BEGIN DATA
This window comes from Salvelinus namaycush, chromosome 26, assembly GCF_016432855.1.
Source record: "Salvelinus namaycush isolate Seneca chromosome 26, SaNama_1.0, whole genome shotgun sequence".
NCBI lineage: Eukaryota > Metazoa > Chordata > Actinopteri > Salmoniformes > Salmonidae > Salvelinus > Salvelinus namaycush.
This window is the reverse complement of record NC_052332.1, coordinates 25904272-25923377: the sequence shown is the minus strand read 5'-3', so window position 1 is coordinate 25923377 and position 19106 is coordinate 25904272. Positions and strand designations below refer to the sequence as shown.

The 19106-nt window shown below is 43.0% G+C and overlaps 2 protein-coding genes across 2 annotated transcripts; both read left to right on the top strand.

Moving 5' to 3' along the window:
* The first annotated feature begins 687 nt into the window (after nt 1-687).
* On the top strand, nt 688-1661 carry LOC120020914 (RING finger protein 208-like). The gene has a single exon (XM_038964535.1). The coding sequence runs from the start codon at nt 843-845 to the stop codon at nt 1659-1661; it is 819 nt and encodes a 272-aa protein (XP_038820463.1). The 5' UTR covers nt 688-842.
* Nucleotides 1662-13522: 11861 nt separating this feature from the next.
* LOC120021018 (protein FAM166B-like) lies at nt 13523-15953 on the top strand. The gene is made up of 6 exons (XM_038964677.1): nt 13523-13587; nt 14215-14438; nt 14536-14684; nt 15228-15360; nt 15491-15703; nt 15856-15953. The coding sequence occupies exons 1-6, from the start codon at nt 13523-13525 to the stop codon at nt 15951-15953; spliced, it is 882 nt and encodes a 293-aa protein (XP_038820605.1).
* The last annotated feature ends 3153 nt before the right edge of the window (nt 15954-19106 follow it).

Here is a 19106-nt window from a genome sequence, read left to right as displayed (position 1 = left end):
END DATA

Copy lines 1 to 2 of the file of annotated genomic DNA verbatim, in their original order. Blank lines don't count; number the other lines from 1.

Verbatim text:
This window comes from Salvelinus namaycush, chromosome 26, assembly GCF_016432855.1.
Source record: "Salvelinus namaycush isolate Seneca chromosome 26, SaNama_1.0, whole genome shotgun sequence".